She wondered if it would be wrong to kick him right in the shin. So much violence, she thought with a sigh. Her visceral reaction to Drew was because she knew he had all the power and she had none. Not a situation she enjoyed, ever.
Instead of answering, she started eating her sandwich. He continued with his and they had lunch in complete silence. He finished first. He opened a bag of chips, offered it to her, then spoke.
“So here’s the thing,” he began. “My grandfather is thinking of retiring.”
“Okay.” Hardly news. Grandpa Frank wasn’t a young man. He was charming and vibrant but well past the age of retirement.
“There are complications,” he continued. “Namely who is going to be chairman of the board when that happens.”
“Why is there a question? You’re the heir apparent, aren’t you?” Drew had been the firstborn of the firstborn. With great power and all that. He had been destined to run the bank since before he’d started kindergarten. Back when they’d been dating, he’d talked about his future with excitement and anticipation. Drew had actually liked the idea of being in banking. Crazy, but that was Drew.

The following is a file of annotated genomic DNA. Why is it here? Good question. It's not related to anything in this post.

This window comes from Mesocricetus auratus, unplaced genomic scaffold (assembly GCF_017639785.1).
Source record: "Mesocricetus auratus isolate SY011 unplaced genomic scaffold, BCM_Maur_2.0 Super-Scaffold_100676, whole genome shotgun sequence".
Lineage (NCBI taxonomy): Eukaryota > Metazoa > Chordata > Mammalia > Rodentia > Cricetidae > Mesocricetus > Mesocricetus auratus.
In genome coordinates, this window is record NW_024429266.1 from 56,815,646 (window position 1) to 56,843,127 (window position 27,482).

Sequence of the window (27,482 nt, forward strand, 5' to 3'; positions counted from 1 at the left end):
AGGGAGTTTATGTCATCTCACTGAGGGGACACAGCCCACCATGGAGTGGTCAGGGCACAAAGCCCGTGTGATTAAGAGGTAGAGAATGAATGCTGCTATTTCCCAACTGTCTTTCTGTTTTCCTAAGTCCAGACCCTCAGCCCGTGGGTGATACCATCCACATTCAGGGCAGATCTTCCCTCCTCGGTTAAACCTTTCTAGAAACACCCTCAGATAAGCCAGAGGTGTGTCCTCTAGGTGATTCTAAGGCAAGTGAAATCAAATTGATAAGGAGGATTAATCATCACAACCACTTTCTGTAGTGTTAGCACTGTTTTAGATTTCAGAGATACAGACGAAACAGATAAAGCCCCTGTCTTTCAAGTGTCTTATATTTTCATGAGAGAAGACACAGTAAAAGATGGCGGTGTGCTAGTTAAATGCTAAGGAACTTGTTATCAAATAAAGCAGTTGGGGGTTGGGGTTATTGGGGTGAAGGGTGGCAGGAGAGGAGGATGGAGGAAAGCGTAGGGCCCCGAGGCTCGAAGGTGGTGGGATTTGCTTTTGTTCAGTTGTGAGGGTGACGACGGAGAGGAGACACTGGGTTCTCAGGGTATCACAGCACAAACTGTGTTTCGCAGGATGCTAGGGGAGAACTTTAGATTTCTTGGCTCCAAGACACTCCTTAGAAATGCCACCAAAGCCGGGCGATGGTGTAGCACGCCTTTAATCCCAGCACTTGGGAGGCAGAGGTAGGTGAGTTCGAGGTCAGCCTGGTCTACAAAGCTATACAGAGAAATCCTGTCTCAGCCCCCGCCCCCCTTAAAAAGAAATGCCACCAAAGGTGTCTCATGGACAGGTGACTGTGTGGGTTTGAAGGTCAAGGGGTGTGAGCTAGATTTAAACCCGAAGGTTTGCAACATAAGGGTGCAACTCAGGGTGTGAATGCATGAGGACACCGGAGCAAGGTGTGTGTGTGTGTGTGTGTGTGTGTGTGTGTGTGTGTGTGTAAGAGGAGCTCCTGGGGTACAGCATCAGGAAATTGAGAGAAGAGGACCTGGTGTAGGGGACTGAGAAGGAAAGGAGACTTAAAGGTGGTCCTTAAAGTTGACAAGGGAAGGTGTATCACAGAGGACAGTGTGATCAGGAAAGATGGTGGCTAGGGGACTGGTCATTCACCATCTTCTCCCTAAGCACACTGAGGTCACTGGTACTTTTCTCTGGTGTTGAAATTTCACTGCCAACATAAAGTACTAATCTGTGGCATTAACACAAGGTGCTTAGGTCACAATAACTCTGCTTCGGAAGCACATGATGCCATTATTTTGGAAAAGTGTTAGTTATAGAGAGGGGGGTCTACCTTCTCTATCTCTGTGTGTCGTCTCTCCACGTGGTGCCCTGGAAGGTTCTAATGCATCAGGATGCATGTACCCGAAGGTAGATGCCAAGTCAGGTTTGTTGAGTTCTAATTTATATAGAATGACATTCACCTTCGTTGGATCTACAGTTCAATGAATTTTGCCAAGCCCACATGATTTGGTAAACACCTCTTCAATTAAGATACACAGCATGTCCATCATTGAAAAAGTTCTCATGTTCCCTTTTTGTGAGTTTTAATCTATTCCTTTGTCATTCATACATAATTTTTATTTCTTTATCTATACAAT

“Libby wants to throw her hat in the ring.”
“I wish you’d told me that before I ate my sandwich,” she said, pushing away the second half. “Why is she even in contention?”
“Technically anyone can throw his or her hat in the ring. I’m the obvious choice, but that doesn’t mean the bank is my only interest.”
“I thought that was all you’d been trained to do. Isn’t that the point of your entire existence? You love the bank. Don’t tell me you don’t want to be the bank king right here in town. As if.”
He smiled at her. “Silver, we all grow and change. I have. Every now and then I like to do something unexpected, just to see who’s paying attention.”
“I have no idea what that means.”
“Me either but it sounds good.” He leaned back against the bench. “So here’s the thing. I have these two trailers.”
She’d just started to relax, she thought as her entire body stiffened. She had no idea what was going on, but she had a bad feeling this might be a game to him. A cruel game with her as the target.
She remembered when they’d played different types of games, when their sport had been about pleasing each other. They’d been so desperately in love—or at least she had been. She was less sure about him. Despite his protestations at the time, in the end, he’d left her without a backward glance.